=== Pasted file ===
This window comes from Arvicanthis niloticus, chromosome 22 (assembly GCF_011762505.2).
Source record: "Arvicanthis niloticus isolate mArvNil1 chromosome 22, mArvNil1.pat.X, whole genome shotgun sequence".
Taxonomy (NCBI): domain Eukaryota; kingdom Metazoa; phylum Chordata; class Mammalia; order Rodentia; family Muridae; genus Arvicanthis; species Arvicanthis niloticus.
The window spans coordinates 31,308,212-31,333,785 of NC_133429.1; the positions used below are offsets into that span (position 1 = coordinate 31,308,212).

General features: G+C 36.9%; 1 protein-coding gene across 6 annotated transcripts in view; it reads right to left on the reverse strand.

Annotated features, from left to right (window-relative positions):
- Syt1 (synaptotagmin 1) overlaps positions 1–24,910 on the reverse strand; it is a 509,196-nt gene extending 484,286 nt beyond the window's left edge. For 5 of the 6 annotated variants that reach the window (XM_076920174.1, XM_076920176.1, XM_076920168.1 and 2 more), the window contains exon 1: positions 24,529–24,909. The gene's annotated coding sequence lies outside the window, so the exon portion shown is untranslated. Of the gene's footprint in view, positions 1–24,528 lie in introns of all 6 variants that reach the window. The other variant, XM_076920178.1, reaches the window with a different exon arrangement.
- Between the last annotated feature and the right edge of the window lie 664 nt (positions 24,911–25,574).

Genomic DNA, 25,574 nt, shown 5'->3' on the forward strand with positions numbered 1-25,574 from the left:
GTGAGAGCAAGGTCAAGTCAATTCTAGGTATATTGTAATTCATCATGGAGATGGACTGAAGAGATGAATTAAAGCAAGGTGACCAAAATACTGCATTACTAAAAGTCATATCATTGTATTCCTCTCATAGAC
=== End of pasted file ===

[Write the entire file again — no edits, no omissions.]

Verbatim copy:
This window comes from Arvicanthis niloticus, chromosome 22 (assembly GCF_011762505.2).
Source record: "Arvicanthis niloticus isolate mArvNil1 chromosome 22, mArvNil1.pat.X, whole genome shotgun sequence".
Taxonomy (NCBI): domain Eukaryota; kingdom Metazoa; phylum Chordata; class Mammalia; order Rodentia; family Muridae; genus Arvicanthis; species Arvicanthis niloticus.
The window spans coordinates 31,308,212-31,333,785 of NC_133429.1; the positions used below are offsets into that span (position 1 = coordinate 31,308,212).

General features: G+C 36.9%; 1 protein-coding gene across 6 annotated transcripts in view; it reads right to left on the reverse strand.

Annotated features, from left to right (window-relative positions):
- Syt1 (synaptotagmin 1) overlaps positions 1–24,910 on the reverse strand; it is a 509,196-nt gene extending 484,286 nt beyond the window's left edge. For 5 of the 6 annotated variants that reach the window (XM_076920174.1, XM_076920176.1, XM_076920168.1 and 2 more), the window contains exon 1: positions 24,529–24,909. The gene's annotated coding sequence lies outside the window, so the exon portion shown is untranslated. Of the gene's footprint in view, positions 1–24,528 lie in introns of all 6 variants that reach the window. The other variant, XM_076920178.1, reaches the window with a different exon arrangement.
- Between the last annotated feature and the right edge of the window lie 664 nt (positions 24,911–25,574).

Genomic DNA, 25,574 nt, shown 5'->3' on the forward strand with positions numbered 1-25,574 from the left:
GTGAGAGCAAGGTCAAGTCAATTCTAGGTATATTGTAATTCATCATGGAGATGGACTGAAGAGATGAATTAAAGCAAGGTGACCAAAATACTGCATTACTAAAAGTCATATCATTGTATTCCTCTCATAGAC